For artist and Indigenous rights advocate Elverina Johnson, of the Gungganji nation, songlines don’t necessarily have to be songs — the stories can be passed down in other forms too.
“My idea of a songline is the thread between the stories that you know that have been passed down from generation to generation. It will be about the place that you belong and all the surroundings and all the content that comes with that place. It’s our map, it’s our book, it’s our story. It’s everything,” she explains.
I visited Johnson in her hometown of Yarrabah, a community nestled in thickly-forested hills and edged by a strip of tropical beach, south of Cairns in North Queensland. This landscape, along with the plants and animals that inhabit it, is rich with stories and songs.
“We have a lot of places around here where stories have been passed down. You’re told, ‘That’s a sacred rock over there, this is what happened there, this is why it’s sacred’,” she tells me. “The DNA of who we are is in that rock, is in that story, is in that area.”
“A lot of people don’t get it,” she continues. “They say, ‘Well why are you fighting for your land? Can’t that be separate from who you are and what you do?’”
“It can’t be separate,” she says matter-of-factly, her eyes sharp. “Because the land holds all of the stories about where our people roamed or lived or practiced culture. Where they sang, where they danced, where they fished or hunted and gathered. And all of that fits in with our songlines.”
Johnson’s voice softens, loses its rhythmic intonation: “So, taking any of that away, it’s like you’re taking a link off the chain. The more you take links off, the songs get shorter and shorter. Stories start to disappear.” Her words hang heavy in the air, before her staunch defiance returns, “But we have to keep going.”
As a scientist from a western background, trained to write everything down, it can be difficult to accept the validity of knowledge that isn’t recorded in writing. We might even think of such systems as flimsy. “The challenge for people who rely on written texts is to lift their eyes from the page and attune their aural sense to other ways of knowing history,” says James.
Then I thought of how I learnt the alphabet — through that catchy Twinkle Twinkle Little Star tune. Perhaps I could think of songlines as monumental mnemonics, stretching to lengths rivalling the Iliad. Let’s not forget that these cultures have persisted for millennia in some of the harshest environments on Earth, too. Surely such an epic record of survival is proof that oral knowledge systems are just as powerful.
In a similar vein, anthropologist Catherine Ellis writes: “Music in non-literate societies often functions as a mnemonic device and in this and other ways replaces literature as the repository of important information… The scientifically trained person in Western culture often dismisses music from serious thought because it does not convey factual information. In traditional Aboriginal communities, on the other hand, song is one of the most important vehicles of communication.”
Songlines and music impart history, morality and spirituality to each individual. Forget flimsy. By linking practical information with physical and spiritual wellbeing in the emotionally powerful medium of music, songlines are strong and enduring, holistic knowledge fused into the land at a resonant frequency.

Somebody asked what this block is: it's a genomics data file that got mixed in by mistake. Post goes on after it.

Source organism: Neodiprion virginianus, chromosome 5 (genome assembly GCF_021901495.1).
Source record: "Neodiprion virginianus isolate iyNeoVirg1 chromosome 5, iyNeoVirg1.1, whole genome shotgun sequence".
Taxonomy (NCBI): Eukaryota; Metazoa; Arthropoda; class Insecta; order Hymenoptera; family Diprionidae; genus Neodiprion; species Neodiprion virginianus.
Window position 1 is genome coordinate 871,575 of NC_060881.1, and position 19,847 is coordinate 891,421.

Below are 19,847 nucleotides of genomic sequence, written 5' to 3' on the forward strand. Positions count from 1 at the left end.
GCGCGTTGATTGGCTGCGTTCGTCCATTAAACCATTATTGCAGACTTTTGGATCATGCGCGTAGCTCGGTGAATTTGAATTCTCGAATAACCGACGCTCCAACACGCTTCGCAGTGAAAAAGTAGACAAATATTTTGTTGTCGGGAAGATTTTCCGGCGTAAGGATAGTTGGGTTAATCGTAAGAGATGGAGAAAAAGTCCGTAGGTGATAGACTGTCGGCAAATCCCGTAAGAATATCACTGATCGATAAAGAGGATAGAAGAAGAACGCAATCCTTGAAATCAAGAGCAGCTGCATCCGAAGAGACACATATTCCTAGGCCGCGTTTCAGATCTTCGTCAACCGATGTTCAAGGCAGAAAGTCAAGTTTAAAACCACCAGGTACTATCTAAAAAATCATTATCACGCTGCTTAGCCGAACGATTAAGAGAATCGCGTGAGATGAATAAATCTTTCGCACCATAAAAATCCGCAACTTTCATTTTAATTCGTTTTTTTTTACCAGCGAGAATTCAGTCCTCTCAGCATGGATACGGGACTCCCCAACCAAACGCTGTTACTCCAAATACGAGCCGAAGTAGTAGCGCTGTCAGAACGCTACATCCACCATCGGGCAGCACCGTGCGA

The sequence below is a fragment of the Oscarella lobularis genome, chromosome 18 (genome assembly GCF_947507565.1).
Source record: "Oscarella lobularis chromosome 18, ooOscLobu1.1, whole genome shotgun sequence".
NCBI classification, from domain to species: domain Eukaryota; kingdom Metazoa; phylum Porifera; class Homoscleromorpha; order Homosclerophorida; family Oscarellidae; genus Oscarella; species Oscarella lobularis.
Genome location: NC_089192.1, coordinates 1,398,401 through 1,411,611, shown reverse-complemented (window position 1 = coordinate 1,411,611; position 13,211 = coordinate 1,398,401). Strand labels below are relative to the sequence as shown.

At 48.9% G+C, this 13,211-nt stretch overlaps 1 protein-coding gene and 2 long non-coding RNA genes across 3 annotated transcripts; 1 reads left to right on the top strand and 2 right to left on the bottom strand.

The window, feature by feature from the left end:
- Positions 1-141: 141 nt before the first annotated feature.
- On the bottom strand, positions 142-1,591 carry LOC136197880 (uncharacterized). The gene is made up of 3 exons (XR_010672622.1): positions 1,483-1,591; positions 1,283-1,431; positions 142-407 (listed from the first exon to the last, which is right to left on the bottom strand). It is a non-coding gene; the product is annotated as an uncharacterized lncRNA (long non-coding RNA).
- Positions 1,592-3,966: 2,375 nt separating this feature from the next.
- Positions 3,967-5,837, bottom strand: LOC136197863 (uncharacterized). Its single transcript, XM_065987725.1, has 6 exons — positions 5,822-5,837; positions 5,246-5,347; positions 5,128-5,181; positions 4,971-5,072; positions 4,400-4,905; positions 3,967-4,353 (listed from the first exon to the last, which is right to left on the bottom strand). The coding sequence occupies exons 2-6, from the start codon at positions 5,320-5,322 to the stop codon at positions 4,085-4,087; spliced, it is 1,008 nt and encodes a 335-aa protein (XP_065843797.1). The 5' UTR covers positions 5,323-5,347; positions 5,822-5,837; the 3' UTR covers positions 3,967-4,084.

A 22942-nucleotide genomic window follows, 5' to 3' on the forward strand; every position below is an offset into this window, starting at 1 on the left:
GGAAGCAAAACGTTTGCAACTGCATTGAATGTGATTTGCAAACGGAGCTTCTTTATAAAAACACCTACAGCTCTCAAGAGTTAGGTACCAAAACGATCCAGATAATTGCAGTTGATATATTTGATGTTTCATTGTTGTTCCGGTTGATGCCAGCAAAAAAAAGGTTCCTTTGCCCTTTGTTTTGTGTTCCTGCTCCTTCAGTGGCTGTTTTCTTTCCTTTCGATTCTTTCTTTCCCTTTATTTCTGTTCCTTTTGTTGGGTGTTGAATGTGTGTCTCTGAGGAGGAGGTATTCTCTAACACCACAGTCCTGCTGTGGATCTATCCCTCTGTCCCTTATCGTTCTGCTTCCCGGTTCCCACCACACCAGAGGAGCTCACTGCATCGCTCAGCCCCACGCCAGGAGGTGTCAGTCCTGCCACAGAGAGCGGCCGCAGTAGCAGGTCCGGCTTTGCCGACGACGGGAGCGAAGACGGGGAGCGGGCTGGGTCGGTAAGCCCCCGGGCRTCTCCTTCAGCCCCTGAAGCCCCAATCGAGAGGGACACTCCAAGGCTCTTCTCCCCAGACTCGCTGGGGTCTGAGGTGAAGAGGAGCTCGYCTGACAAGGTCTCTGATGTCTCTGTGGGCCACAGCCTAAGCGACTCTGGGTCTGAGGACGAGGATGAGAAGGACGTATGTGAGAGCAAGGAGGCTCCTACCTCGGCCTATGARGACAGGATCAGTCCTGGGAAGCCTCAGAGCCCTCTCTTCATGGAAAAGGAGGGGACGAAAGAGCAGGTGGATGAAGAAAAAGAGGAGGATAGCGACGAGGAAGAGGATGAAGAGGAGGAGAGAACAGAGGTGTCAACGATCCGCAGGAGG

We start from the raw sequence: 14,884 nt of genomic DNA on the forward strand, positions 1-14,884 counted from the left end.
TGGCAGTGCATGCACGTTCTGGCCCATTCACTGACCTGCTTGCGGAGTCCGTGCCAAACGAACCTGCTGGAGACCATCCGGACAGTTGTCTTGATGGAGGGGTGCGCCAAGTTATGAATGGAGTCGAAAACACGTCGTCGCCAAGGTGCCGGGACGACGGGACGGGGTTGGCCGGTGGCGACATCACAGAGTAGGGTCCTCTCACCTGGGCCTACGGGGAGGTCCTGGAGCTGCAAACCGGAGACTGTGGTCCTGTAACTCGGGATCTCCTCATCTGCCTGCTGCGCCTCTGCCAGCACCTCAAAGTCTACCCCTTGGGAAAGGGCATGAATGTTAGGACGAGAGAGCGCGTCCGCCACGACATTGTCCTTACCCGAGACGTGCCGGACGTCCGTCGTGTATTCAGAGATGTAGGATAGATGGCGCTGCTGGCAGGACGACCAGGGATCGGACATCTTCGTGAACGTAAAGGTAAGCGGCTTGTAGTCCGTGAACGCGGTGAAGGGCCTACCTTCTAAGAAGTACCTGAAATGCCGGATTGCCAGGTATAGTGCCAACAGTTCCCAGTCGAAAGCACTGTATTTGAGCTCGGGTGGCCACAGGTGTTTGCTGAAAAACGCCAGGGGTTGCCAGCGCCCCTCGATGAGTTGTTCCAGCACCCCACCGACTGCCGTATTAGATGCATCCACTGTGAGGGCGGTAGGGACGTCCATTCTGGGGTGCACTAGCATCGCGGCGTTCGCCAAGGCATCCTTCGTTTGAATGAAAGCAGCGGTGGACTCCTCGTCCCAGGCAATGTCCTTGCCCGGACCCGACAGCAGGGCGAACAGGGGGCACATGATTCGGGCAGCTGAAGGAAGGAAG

“Music is really really important because it helps us in many ways to sustain our culture, to keep our storytelling going,” says Johnson. “It helps us to continue language. It prompts our memory, it helps us to reconnect. And it helps us to stay in tune with who we are.”
While some songlines persist, others have been lost or broken up with the fate of many Aboriginal Australians at the hands of white colonialism. Some lie forgotten, scabbed over by the roads and buildings of cities. In the face of adversity and change, Aboriginal Australians are turning to new ways to preserve their heritage — and to create new songs.
“Our culture and history is an oral one and if it is not talked about it is forgotten,” explains Ozies. “In order for our culture to survive it must move from oral to documented. To record these songlines on film is a natural progression. We must use any devices at our disposal to keep our traditions alive.”
Johnson, too, looks to modern technology to pass on her songlines to younger generations. She tells me about a song written by a former Queen about a sacred medicine water site. “Before she passed away, she gave me permission to sing that song,” she says, “That’s a perfect example of hanging onto that songline. I’ve now re-recorded that song and I’ve added a prayer in there in language as well. I can give you a listen to it, if you’d like.” The song is calm and lilting and beautiful, soft acoustic guitars and mellow voices.
She then plays me another song she co-wrote with The Briscoe Sisters, about the Gungganji kings and queens of Yarrabah. It’s a head-bopping reggae tune — Johnson explains that reggae is a popular genre here in Yarrabah. “We have kids now, two or three years old, who sing this song. And they’re starting to ask questions about what it says,” she beams with pride.
While the fate of many songlines remains precarious, there are glimmers of hope. From James’ research into western desert songlines, to film projects, and Johnson’s song recordings, the land is coming alive with song and stories.
But I hope that songlines will be more than just “recorded for posterity”; more than preserved specimens in a dusty, forgotten cultural museum. These stories are infused with vast, accumulated knowledge of the people who have told them for generations — and if we lift our eyes from the page or computer screen and listen, western science can learn valuable knowledge — from ethnobotany to fire management practices.
In this age of environmental destruction, perhaps western society can also learn something of the unity with the land and sustainability practices, that are so central to Aboriginal peoples’ life-perspective.
I hope that people will continue to sing up the deserts, the savannahs, the canyons and the rainforest of Australia. And while my understanding of songlines may just scratch the surface, I’ll always remember that it’s more than just red dirt beneath my feet. It’s alive with song and stories and dreaming.
Edited by Timothy Newport and Diana Crow